Mobile innovation — not long ago mired in a tangle of “walled-garden” business models, closed networks, proprietary technologies and fierce litigation — is at last in high gear.
Collaborative source development is lowering the barriers to participation in mobile innovation and yielding new, promising software solutions. Established, major players and young, lean entrants are working together to transform the experiences of mobile users everywhere, without sacrificing their own business objectives.
It’s a best-of-two-worlds, community development approach — drawing on the principles of open source and respecting real-world market requirements — in which collaboration and competition coexist, and at their convergence is being generated the innovations that will create a second cellular revolution.
Why is this convergence of collaboration and competition taking shape in mobile, and how is it shaping the mobile experiences of businesses and consumers everywhere?
The Second Cellular Revolution
Apart from notable exceptions within highly advanced markets such as Japan and Korea, the mobile industry has yet to make the mobile Internet especially compelling to users on a broad scale. A technology-centric approach has resulted in what is effectively only a novelty experience of accessing the Internet via a handset that is largely relevant to only tech aficionados but of limited appeal to the common business user or consumer.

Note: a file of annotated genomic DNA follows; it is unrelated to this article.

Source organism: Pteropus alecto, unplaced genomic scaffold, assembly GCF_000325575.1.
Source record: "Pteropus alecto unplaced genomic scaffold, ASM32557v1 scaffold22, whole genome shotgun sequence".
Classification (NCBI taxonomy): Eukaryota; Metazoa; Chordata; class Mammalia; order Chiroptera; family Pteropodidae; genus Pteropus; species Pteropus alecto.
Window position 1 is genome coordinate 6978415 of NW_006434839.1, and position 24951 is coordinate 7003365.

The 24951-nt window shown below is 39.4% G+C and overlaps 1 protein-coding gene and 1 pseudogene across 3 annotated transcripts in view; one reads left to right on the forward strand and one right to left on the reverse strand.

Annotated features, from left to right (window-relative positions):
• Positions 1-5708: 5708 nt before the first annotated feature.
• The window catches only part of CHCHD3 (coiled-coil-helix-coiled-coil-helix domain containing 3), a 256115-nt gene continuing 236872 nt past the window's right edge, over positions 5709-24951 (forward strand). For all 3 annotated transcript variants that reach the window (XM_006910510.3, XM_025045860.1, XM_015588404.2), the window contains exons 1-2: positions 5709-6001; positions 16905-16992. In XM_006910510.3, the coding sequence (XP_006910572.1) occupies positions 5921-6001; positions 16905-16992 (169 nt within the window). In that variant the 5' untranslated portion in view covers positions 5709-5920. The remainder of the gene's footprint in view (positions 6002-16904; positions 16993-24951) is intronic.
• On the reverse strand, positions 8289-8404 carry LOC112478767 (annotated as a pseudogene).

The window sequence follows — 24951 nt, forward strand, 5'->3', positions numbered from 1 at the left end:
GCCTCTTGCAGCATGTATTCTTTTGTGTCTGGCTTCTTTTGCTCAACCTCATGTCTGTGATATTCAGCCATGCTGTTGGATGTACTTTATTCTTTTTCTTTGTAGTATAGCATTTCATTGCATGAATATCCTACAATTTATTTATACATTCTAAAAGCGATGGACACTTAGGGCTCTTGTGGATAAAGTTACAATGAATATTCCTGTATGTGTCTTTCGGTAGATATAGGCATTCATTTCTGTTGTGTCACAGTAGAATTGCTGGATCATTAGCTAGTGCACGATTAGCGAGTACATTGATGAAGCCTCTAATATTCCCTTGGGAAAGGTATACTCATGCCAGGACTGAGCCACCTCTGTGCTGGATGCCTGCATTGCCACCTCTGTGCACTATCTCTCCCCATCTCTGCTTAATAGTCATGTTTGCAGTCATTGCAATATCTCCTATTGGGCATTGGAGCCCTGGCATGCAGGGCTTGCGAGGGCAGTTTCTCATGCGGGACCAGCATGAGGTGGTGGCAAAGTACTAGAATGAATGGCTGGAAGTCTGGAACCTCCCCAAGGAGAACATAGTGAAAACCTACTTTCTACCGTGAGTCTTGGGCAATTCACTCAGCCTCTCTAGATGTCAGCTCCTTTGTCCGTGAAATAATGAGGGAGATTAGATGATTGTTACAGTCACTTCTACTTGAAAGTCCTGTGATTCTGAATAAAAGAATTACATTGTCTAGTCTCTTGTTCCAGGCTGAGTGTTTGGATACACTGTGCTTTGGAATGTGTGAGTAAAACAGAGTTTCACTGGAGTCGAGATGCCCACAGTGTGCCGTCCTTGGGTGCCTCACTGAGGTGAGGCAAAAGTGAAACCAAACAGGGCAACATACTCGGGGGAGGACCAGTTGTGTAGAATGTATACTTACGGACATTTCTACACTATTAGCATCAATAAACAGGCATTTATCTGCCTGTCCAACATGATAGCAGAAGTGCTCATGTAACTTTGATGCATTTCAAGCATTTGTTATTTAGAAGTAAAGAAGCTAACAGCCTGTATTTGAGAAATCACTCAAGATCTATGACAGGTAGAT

The tectonic plates within the industry, however, are now moving to enact a second cellular revolution. Innovation and greatly expanded choice are cascading through all tiers of the value chain. Traditional desktop Internet capabilities — search, live chat, location-based services and video streaming, for example — are being adapted for the handset, and success moving forward will demand close coupling of clear design vision with means to deliver network-independent content and services that are more far useful, personalized and relevant than what has been previously available.
The promise of the second cellular revolution is no less than the ignition of the “real” mobile Internet within the mass marketplace.
A crucial, fundamental shift in development approach is propelling the second cellular revolution into motion.
Over and over again, we have seen tightly controlled development fail to drive the innovations that would truly transform the mobile Internet experience and spur mass-marketplace enthusiasm. In the case of handset middleware, proprietary solutions have created siloed devices and networks that have prevented widespread development and deployment of consumer applications on a truly global scale. Interoperability can be facilitated through deployment of a common middleware layer, but the mobile industry has proven consistently unwilling to cede control of this layer to any single large entity, as the potential to inappropriately exploit such control would be considerable and the technology switching costs would be very high.